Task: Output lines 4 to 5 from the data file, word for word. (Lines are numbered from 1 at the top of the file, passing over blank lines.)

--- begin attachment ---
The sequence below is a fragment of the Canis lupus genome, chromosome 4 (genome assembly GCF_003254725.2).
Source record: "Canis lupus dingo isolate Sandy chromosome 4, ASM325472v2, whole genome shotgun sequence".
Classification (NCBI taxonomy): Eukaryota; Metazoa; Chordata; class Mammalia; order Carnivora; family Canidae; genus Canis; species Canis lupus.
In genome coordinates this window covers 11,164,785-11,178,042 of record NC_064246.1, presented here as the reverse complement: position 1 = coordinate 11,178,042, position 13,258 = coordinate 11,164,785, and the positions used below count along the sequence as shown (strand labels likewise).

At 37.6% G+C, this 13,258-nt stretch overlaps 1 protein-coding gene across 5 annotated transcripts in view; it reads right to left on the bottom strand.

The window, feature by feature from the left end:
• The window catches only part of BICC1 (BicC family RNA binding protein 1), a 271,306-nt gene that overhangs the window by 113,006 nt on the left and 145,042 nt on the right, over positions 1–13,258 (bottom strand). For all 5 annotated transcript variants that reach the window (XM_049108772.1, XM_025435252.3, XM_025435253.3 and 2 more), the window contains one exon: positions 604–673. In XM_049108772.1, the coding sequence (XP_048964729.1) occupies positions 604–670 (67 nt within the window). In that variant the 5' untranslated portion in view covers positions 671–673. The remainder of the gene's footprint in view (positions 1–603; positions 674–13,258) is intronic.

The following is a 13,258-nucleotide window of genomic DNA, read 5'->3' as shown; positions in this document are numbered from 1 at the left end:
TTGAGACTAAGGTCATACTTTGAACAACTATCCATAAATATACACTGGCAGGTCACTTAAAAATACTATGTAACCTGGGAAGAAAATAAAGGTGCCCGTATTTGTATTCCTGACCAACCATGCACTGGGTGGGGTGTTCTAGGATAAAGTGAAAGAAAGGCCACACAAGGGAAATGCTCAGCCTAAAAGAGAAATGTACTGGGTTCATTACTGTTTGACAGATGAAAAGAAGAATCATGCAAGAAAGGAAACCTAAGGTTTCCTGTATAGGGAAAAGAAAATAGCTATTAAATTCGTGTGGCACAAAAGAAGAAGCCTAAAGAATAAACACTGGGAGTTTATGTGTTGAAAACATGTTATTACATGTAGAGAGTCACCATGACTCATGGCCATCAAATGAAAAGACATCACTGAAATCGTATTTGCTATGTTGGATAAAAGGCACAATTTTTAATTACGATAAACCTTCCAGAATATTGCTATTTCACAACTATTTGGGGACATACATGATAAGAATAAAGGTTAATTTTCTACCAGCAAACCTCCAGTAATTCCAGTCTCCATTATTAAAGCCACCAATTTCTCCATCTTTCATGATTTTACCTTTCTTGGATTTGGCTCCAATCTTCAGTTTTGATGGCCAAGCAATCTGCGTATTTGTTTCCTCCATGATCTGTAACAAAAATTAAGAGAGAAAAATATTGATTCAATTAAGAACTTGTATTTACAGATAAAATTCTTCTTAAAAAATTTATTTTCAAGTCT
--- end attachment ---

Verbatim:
In genome coordinates this window covers 11,164,785-11,178,042 of record NC_064246.1, presented here as the reverse complement: position 1 = coordinate 11,178,042, position 13,258 = coordinate 11,164,785, and the positions used below count along the sequence as shown (strand labels likewise).

At 37.6% G+C, this 13,258-nt stretch overlaps 1 protein-coding gene across 5 annotated transcripts in view; it reads right to left on the bottom strand.